Figure out the difference between good and bad quality
Before heading off to your first thrift store, make sure to familiarize yourself with the terms “good” and “bad” quality. Good quality means that something has been taken care of well enough so that it doesn’t look super worn (or dirty). Bad quality can mean anything from a pair of jeans that looks really raggedy to shoes that have holes in them—it basically means they were not cared for very much. If you aren’t positive whether or not something is high-quality, err on the side of caution by asking if it is okay if you wear it around your house. Sometimes sellers will try to pass off lower-grade pieces as better, but be wary. Also remember that price isn’t always indicative of quality. A piece may look great, even though it was made in 2008, but might cost more than other similar ones because of its unique design. The best way to tell is to ask questions and read reviews online.
Come prepared with a list and a budget
It goes without saying that you shouldn’t rely solely on your memory when doing any kind of research or buying decisions. Before going anywhere, check out some reputable review sites such as Yelp! to see what others have said about the place you want to visit. It helps narrow down where to spend your money and also gives you insight as to whether or not a particular location is worth returning to again and again. Then, get ready to write down exactly what you’re after. Make a list of all the things you think you would use, then add onto it as needed throughout your trip. This will help ensure that you don’t buy too many shirts that match perfectly with nothing else. When writing down prices, keep track of sales. Prices change often during certain times of the year, especially over holidays. Also take note of discounts offered at specific shops. Some places offer coupons exclusively for their customers, while others simply hold special events. Finally, consider your budget. How much money do you have available? Be honest with yourself here. Don’t buy a bunch of stuff you won’t actually use unless you’re willing to splurge a little bit.
If you’ve ever shopped at a big box retailer, then you probably already understand the concept behind bargaining. But when you’re dealing with someone who works at a smaller business, it’s less common. However, most small businesses still require you to bring in receipts. So, if you find something you absolutely cannot live without, ask to speak to the manager. They likely won’t budge on the initial price tag, but having proof of purchase could work in your favor. Plus, the person selling the item knows firsthand how amazing it is and how hard it must’ve been for them to part ways with it. Chances are they’ll come down pretty significantly.
Also, if you do end up saving a large amount of money, be respectful of the seller. Leave a tip based on your experience with them rather than setting a flat rate. People sell goods every day and everyone deserves a fair shake regardless of what they decide to charge.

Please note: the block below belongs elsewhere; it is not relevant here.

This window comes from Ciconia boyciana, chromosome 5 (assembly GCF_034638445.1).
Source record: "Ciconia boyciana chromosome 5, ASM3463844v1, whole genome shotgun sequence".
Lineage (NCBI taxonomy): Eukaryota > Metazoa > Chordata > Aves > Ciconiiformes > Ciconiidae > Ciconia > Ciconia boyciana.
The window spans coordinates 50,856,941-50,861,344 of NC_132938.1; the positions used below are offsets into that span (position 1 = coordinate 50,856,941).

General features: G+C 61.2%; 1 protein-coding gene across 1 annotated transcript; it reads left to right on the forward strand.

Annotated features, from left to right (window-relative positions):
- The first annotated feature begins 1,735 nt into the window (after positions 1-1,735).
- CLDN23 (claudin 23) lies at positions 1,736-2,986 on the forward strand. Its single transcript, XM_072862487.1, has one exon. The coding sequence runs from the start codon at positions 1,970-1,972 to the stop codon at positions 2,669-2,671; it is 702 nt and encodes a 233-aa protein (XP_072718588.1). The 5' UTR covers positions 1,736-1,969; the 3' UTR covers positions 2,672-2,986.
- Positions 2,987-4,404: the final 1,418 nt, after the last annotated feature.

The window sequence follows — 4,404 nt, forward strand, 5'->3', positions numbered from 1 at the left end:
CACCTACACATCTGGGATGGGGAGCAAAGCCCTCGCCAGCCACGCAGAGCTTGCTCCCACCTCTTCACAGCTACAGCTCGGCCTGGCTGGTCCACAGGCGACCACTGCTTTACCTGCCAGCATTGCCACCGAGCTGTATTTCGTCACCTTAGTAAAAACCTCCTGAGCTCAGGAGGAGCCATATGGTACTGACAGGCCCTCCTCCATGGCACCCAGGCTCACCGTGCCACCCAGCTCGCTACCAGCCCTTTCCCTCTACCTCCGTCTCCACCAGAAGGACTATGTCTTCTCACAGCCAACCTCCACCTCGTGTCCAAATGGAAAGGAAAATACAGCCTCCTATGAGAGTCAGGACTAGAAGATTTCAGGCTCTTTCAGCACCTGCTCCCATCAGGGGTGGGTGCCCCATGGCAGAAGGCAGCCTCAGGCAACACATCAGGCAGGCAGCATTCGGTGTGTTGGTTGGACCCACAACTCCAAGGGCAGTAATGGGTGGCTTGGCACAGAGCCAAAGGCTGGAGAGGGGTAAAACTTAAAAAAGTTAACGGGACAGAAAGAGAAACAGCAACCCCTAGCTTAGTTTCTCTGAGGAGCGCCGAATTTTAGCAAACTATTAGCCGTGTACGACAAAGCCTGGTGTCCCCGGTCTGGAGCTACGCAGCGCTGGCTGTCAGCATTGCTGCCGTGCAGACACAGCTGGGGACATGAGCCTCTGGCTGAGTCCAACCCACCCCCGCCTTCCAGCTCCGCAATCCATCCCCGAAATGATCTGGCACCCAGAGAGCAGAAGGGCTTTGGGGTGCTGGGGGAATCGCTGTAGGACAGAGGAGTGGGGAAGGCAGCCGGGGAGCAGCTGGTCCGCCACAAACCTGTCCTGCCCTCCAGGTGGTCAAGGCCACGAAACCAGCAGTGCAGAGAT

Go early or go late
When visiting a new thrift store, timing truly is everything. Early birds snag the best deals, while later shoppers tend to miss out on popular merchandise. While you definitely wouldn’t leave home without grabbing last season’s coats and sweaters, don’t expect to score anything brand new until after 4 p.m.—that’s when stock usually starts getting cleared out. And although the hours vary wildly across states, generally speaking, most secondhand retailers close earlier on weekends compared to weekdays. That being said, Sundays rarely provide the best bargains, so plan accordingly.
Buy what you like
While trying to figure out what to buy is half the fun, figuring out what you like is another crucial step. Try putting on clothing that fits properly. Examine accessories closely to determine which style appeals to you the most. Look through books to discover what catches your eye. Check out furniture to see if it matches your vibe. As long as you have tried the product on, examine each piece thoroughly to determine if it suits your lifestyle. If it does, chances are you’ll continue wearing it. Otherwise, move along.
You can also opt to browse through clearance racks to save time. Or perhaps you prefer browsing shelves instead. Whatever floats your boat. Just remember to avoid impulse buys. Whether you’re perusing a rack or reading labels on individual products, stick to brands that appeal to you. For example, I never walk away from Old Navy with empty pockets. Sure, I’d occasionally pick up a cheap tee or hoodie, but my favorite purchases are typically H&M cardigans and Gap skirts.
Go to different thrift locations
Depending on where you reside, thrift stores can run the gamut from tiny boutiques to massive warehouse spaces. Find a few nearby spots that fit your schedule and comfort level, then hit up multiple ones over the course of a weekend. Even if you only manage to grab a couple of items, spending a Saturday afternoon checking out three separate thrift stores is a lot cheaper than paying admission to two huge retail establishments. In addition, you’ll have plenty of options to choose from to fill your cart next time you head back.
With these tips under your belt, you’ll soon become a true expert on thrifting. Happy hunting!